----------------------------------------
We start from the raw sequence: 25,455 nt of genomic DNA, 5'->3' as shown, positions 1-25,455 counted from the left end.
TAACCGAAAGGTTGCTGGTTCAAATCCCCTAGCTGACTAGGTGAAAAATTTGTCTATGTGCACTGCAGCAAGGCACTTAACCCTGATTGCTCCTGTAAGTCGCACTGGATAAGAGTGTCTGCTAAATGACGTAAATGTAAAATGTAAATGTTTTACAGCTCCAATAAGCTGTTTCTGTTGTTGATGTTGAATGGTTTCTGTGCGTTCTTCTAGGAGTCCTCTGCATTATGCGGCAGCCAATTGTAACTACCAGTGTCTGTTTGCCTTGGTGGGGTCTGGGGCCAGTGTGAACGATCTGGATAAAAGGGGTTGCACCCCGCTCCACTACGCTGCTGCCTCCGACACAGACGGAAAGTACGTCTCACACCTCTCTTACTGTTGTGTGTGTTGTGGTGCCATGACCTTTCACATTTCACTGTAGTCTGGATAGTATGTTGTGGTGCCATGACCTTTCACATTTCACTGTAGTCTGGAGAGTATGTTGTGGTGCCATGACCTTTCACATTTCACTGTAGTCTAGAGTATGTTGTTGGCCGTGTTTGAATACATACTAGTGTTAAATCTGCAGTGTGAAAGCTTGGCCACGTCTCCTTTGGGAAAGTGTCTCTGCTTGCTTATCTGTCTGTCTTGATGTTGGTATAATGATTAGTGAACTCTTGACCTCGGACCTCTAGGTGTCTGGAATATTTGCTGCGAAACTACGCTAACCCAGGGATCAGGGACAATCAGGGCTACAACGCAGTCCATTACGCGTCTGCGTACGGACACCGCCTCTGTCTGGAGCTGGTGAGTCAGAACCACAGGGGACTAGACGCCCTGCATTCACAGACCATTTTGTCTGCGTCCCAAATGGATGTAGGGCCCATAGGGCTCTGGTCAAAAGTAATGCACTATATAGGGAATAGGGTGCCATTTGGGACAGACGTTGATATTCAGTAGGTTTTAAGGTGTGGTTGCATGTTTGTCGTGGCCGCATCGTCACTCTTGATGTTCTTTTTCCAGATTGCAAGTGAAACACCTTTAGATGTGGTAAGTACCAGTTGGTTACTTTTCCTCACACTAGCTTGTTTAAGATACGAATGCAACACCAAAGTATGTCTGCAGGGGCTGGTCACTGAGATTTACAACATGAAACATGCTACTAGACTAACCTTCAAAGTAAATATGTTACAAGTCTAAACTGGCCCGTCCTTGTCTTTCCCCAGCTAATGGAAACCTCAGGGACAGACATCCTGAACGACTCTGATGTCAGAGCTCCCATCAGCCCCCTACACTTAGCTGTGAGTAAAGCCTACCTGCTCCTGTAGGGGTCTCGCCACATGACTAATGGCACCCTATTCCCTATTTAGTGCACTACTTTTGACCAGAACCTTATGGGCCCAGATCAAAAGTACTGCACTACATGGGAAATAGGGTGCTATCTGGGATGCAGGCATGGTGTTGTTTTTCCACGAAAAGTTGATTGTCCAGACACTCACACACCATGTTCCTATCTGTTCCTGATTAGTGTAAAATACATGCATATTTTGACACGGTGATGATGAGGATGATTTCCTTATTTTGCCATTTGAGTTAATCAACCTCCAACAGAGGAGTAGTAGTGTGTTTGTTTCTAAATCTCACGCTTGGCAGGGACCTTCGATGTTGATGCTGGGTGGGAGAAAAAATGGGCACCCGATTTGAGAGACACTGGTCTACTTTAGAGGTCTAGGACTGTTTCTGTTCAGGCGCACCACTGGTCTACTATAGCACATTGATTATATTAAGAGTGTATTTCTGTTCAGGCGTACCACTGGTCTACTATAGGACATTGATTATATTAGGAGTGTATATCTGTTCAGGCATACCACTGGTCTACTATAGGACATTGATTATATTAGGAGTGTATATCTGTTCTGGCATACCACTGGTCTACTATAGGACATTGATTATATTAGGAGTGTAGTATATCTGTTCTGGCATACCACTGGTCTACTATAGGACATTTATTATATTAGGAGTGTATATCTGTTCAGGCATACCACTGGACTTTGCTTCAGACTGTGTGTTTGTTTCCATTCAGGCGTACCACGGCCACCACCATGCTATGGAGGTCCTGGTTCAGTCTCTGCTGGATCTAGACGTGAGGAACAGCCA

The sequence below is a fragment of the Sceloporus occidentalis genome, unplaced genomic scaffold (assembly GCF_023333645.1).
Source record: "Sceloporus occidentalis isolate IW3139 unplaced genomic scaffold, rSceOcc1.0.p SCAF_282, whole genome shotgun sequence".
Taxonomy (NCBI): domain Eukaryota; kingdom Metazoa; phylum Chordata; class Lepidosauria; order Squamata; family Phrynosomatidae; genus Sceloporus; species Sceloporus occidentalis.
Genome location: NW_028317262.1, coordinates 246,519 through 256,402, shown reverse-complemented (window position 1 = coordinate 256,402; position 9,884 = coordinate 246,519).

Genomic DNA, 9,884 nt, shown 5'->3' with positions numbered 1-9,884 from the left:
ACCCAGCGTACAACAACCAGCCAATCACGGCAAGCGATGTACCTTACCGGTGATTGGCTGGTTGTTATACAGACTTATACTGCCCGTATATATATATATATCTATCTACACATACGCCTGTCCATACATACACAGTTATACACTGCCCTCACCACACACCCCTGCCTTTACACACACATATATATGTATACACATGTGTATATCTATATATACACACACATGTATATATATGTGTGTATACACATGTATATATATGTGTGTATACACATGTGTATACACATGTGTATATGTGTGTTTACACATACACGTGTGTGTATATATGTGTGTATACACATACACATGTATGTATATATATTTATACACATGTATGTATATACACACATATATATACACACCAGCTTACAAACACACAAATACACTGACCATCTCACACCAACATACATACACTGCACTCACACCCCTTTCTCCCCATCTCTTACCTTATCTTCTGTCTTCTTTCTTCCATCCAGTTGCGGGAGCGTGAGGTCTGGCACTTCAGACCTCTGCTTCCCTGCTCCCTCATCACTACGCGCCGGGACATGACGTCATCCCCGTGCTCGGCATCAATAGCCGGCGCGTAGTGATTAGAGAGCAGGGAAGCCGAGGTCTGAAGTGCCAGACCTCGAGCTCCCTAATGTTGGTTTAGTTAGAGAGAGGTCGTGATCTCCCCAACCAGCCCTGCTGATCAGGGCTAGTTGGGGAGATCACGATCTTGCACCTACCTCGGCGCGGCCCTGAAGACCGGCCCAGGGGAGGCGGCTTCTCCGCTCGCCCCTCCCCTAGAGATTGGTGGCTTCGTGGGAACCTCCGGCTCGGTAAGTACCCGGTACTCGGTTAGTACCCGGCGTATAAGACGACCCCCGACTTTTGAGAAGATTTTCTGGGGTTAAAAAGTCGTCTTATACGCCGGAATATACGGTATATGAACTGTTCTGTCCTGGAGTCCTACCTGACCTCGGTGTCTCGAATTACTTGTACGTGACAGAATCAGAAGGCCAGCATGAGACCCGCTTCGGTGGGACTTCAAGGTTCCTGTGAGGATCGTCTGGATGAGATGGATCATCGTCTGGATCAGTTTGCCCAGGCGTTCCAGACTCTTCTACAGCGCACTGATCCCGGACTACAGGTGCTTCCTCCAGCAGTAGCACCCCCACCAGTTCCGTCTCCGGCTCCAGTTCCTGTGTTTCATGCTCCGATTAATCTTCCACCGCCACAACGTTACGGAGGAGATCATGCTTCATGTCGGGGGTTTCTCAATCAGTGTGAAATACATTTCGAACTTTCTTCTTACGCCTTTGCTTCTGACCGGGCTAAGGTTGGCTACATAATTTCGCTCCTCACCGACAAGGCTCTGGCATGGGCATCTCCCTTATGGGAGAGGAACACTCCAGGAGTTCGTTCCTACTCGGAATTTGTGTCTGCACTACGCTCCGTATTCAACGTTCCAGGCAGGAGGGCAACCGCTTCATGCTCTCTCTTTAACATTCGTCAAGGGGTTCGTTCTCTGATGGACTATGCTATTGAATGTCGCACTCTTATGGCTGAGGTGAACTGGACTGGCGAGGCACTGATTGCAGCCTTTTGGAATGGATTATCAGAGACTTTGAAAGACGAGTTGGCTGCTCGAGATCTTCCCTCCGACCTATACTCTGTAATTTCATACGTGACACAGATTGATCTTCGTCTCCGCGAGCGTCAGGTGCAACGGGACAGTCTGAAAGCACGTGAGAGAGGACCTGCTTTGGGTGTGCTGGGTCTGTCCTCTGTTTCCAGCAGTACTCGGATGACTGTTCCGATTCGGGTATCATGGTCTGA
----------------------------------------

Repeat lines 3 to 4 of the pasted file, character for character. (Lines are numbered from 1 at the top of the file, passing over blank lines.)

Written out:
The sequence below is a fragment of the Sceloporus occidentalis genome, unplaced genomic scaffold (assembly GCF_023333645.1).
Source record: "Sceloporus occidentalis isolate IW3139 unplaced genomic scaffold, rSceOcc1.0.p SCAF_282, whole genome shotgun sequence".